June 4th 2005


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Articles from this issue:

COVER STORY: Schapelle Corby and Australia's drugs problem

CANBERRA OBSERVED: Alexander Downer - a field-marshal's baton in his knapsack?

ENERGY AND PRIMARY INDUSTRY: Day of biofuels has arrived

SCHOOLS: Teaching values and building character

AUSTRALIAN LABOR PARTY: Behind the branch-stacking allegations

IN VITRO FERTILISATION: The games bureaucrats play (at our expense)

SOCIETY: Too many abortions, according to survey

CIVILIZATION: Christian foundations of the rule of law

DEVELOPMENT: Micro-credit - an antidote to poverty and political extremism

CHINA-TAIWAN: China double-crosses Taiwan over WHO

STRAWS IN THE WIND: Fools rush in / Shonky lending practices / Pinning the tail on the donkey / Vietnam: decadence now / Mother, I never knew you

Ho Chi Minh: the man and the myth (letter)

Electronic referenda (letter)

Bali and the Indonesian tsunami victims (letter)

Brisbane-Melbourne trunk rail route (letter)

Second thoughts on Labor Split conference (letter)

CINEMA: Finale in the bunker - The Downfall

Malice In Media Land, by David Flint

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SCHOOLS:
Teaching values and building character


by Kevin Donnelly

News Weekly, June 4, 2005
At last, educationalists are recognising that building character in students is as important as teaching them skills writes Dr Kevin Donnelly.

What is the purpose of education? Much of the education debate, especially during the recent federal election, has focused on issues like accountability, academic standards and funding to government and non-government schools.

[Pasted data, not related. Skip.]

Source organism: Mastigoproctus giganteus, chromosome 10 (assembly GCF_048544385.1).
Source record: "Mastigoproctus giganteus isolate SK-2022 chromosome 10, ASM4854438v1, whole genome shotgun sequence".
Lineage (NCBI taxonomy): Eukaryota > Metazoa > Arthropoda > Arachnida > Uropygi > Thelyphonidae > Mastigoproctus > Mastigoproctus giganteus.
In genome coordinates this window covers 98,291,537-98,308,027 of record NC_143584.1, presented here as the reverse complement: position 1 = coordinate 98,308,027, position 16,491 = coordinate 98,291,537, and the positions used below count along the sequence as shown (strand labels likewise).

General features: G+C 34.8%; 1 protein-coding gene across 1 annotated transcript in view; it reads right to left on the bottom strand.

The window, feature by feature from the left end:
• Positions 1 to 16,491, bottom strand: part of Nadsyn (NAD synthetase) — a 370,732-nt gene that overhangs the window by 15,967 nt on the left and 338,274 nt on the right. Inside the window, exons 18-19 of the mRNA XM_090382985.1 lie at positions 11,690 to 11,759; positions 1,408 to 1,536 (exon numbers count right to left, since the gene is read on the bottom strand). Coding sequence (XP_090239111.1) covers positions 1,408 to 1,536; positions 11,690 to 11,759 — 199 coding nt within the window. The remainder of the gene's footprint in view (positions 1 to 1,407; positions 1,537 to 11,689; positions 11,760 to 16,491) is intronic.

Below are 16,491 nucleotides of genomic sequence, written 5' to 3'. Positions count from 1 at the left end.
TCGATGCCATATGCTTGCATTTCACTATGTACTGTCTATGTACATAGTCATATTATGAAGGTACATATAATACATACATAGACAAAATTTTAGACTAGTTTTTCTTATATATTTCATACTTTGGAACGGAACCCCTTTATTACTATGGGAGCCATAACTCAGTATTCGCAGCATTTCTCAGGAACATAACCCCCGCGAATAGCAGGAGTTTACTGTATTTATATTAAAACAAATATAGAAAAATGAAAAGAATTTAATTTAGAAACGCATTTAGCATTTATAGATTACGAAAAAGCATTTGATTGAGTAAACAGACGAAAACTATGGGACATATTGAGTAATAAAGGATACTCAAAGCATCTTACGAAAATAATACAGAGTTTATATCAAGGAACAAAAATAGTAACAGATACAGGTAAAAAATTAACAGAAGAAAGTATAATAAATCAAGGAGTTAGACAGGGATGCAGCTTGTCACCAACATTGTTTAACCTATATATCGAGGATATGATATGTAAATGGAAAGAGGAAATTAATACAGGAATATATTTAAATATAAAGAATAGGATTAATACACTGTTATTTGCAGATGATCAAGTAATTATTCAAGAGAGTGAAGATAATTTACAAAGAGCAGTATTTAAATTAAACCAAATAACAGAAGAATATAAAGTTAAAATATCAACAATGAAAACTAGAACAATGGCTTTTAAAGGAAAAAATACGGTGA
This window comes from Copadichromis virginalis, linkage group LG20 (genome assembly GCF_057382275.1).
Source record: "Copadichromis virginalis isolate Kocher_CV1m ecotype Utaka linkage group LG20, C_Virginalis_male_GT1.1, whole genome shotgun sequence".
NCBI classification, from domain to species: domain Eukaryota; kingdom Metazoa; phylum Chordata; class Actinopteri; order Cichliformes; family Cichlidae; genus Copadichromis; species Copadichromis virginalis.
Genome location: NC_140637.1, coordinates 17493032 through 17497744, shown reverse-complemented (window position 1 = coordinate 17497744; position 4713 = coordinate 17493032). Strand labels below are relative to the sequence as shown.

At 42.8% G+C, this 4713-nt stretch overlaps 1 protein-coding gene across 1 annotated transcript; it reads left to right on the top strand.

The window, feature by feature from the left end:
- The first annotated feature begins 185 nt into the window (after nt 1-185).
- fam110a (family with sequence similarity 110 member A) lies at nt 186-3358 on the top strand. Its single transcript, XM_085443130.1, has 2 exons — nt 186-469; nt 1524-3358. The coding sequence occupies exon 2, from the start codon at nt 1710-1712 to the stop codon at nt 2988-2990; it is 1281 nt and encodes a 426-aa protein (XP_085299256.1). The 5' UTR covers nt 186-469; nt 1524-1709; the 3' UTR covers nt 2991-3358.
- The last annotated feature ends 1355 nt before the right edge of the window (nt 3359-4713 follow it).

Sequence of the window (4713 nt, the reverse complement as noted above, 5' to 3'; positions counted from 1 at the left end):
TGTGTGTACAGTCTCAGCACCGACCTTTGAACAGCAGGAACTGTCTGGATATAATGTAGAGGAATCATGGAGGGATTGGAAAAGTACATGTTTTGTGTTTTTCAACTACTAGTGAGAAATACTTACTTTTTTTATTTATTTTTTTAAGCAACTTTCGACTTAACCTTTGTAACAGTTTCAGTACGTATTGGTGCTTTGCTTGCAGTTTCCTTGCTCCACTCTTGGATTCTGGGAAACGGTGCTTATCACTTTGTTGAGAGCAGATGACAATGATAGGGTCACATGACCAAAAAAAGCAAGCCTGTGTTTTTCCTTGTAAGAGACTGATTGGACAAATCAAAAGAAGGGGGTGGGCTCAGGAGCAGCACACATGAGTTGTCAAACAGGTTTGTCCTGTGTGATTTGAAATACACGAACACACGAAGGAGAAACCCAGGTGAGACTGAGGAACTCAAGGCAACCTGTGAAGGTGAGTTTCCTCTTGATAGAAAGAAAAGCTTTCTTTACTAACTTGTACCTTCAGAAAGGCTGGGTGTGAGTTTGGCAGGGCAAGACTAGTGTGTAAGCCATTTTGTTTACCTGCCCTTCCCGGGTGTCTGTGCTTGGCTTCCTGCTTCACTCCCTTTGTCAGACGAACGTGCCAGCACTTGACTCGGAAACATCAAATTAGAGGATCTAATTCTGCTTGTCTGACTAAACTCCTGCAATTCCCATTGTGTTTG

Since the election, the debate has been broadened to include concerns about Australia's lack of skilled workers, especially in the traditional trades, and the need to strengthen Australia's approaches to vocational education and training.

Thankfully, more recently, as a result of the Federal Government's work in the area of values education, there is recognition that education must have a strong ethical base and that building character is as important as acquiring skills.

In the context of building character, of interest is the approach to values education taken in the recent publication National Framework for Values Education in Australian Schools (DEST, 2005).

The document defines values education as "any explicit and/or implicit school-based activity which promotes student understanding and knowledge of values, and which develops the skills and dispositions of students so they can enact particular values as individuals and as members of the wider community".

Also included is a list of preferred values. These include: care and compassion; doing your best; fair go; freedom; honesty and trustworthiness; integrity; respect; responsibility and understanding, tolerance and inclusion.

While the definition of values education is uncontroversial, a concern is that it begs the question: what values? An added concern is that, while the values listed are reasonable, they represent a motherhood approach to defining the ethical role of education.